New WHO/TDR dengue guidelines can save lives and bolster research
The new edition of "Dengue: Guidelines for Diagnosis, Treatment, Prevention and Control" received an especially favorable review in this year's BMA Medical Book Competition. Since the last edition of the book over a decade ago, the magnitude of the dengue problem has increased significantly and has spread in many previously unaffected regions of the world.
Dengue is a viral infection, transmitted by mosquitoes, which can cause shock, bleeding, organ impairment and ultimately death. The new edition of the guidelines encompasses a decade of research, and provides health practitioners and officials with the latest information on clinical management and delivery, vector control, laboratory diagnosis, and surveillance and response. A revised Dengue disease classification system was introduced with the guidelines, in order to distinguish between different types and levels of severity of the disease. Many endemic countries now use the new disease classification in their reporting to public health authorities.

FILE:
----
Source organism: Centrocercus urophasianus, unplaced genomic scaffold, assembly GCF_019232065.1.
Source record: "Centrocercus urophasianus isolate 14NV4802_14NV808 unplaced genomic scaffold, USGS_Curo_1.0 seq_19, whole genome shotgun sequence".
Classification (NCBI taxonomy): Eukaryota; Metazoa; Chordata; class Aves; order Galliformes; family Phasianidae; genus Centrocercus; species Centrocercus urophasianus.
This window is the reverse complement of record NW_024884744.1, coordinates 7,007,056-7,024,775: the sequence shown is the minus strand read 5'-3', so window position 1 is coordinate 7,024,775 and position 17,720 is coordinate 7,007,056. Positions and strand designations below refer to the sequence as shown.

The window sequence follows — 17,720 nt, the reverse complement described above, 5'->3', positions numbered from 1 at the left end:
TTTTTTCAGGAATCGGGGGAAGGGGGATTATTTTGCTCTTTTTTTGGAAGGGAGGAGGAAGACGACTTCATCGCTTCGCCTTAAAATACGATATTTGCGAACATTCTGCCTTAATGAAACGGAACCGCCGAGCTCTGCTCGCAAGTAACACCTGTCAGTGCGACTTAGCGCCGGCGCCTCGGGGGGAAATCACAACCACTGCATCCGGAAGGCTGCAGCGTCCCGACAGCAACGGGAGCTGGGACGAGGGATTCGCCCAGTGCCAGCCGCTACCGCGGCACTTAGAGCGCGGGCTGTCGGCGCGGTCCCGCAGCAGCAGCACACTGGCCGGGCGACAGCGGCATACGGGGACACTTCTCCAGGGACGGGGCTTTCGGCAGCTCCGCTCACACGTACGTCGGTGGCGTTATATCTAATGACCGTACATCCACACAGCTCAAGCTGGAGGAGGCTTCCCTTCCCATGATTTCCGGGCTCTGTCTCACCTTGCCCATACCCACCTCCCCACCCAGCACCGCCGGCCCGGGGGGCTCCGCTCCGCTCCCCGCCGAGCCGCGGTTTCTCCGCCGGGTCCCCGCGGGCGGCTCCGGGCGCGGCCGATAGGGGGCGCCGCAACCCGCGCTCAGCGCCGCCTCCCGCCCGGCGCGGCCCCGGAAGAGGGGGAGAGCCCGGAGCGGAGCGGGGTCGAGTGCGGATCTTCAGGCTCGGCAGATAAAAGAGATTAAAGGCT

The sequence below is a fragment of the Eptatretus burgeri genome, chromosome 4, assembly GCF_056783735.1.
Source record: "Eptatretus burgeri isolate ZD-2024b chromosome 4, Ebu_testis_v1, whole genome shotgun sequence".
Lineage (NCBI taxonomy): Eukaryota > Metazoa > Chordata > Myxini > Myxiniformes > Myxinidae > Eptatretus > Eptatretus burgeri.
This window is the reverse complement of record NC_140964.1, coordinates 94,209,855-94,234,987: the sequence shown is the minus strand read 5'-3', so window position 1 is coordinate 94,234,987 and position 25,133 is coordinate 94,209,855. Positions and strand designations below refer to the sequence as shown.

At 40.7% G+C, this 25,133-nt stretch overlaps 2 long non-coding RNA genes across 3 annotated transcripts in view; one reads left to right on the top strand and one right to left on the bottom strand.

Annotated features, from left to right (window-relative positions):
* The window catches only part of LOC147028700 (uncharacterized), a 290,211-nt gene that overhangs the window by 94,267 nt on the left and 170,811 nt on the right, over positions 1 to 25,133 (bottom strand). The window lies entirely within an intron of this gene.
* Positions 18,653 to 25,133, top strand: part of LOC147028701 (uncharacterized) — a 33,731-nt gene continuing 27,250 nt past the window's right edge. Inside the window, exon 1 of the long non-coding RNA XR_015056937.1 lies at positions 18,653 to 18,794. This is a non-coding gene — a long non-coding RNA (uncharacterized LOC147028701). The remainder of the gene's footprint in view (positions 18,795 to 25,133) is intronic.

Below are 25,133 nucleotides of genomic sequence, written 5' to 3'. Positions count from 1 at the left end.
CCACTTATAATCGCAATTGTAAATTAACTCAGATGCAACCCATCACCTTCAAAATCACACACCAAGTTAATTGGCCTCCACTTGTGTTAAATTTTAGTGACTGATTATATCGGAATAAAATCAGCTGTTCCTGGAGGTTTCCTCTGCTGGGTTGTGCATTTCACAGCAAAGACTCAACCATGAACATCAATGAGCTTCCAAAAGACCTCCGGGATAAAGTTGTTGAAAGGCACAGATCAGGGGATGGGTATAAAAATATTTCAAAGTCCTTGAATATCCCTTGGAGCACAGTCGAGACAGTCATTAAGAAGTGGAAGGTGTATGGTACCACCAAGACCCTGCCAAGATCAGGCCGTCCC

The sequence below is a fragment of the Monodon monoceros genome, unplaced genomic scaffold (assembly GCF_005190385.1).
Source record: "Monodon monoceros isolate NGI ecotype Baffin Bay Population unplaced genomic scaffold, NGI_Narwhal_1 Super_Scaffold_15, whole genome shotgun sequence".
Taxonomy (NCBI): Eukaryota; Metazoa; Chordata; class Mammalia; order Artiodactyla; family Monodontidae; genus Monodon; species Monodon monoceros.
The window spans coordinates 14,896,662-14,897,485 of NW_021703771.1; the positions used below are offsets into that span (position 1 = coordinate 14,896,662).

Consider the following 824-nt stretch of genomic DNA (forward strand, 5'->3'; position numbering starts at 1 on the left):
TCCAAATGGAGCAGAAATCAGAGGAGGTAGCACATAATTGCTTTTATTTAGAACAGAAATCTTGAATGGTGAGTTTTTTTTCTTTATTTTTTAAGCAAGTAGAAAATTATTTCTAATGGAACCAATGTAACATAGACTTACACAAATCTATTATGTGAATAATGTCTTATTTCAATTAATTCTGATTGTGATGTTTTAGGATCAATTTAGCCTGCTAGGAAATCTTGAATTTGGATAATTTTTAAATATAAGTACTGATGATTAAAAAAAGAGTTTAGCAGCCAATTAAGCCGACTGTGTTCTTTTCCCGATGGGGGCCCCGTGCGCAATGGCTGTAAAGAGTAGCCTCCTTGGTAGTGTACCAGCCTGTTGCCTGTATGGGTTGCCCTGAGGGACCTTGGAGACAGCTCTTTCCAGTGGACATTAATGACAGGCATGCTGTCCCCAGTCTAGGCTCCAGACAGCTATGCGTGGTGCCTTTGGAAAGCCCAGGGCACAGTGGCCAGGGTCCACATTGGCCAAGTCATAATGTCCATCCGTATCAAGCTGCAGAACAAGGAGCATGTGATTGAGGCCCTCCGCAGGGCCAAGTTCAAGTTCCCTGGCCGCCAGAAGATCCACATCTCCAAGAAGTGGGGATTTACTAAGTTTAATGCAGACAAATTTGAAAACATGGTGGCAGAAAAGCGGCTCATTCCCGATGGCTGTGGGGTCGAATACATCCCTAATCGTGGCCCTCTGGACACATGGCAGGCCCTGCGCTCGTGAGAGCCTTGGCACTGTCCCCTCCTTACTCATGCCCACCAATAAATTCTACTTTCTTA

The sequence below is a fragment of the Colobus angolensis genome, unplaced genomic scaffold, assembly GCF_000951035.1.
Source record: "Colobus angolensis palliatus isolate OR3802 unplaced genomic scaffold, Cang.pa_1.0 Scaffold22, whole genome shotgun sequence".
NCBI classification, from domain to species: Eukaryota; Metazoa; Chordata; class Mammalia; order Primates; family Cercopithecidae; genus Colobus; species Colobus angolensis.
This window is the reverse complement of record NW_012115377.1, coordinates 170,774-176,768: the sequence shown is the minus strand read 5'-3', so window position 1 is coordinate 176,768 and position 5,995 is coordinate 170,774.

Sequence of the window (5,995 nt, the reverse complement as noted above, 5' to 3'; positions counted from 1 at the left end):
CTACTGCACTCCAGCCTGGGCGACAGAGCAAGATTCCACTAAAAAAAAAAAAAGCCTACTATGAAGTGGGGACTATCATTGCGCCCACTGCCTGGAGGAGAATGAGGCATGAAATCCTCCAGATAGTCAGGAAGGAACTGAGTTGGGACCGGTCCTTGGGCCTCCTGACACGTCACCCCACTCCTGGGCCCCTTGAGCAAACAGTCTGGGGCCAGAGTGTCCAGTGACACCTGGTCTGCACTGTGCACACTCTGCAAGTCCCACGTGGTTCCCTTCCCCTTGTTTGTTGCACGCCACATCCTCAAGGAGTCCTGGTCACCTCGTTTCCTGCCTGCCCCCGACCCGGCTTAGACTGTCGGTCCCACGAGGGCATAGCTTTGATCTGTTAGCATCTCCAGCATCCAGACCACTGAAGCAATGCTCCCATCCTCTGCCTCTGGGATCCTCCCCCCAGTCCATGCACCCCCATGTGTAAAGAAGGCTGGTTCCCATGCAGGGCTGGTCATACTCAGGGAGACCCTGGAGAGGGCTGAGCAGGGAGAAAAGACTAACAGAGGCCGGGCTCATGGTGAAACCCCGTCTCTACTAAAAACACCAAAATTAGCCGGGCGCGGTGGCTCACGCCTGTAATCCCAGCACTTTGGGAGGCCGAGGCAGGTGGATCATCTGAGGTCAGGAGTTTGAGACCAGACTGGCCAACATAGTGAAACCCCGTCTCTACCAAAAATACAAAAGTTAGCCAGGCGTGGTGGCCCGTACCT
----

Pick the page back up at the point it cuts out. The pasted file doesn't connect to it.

"The new guidelines are clear, easy to follow, and make clinical sense", wrote the book's reviewer, Prof. Tom Solomon, the head of the Brain Infections Group and the director of the Liverpool Institute of Infection & Global Health.
"I doubt that many books written this year will have such a major impact on global public health, save countless lives, and facilitate major vaccine development programmes", wrote Prof. Solomon.
For further information contact
Dr Olaf Horstick, WHO/TDR Technical Officer,
Research on neglected priority needs
HorstickO@who.int ; + 41 22 791 3365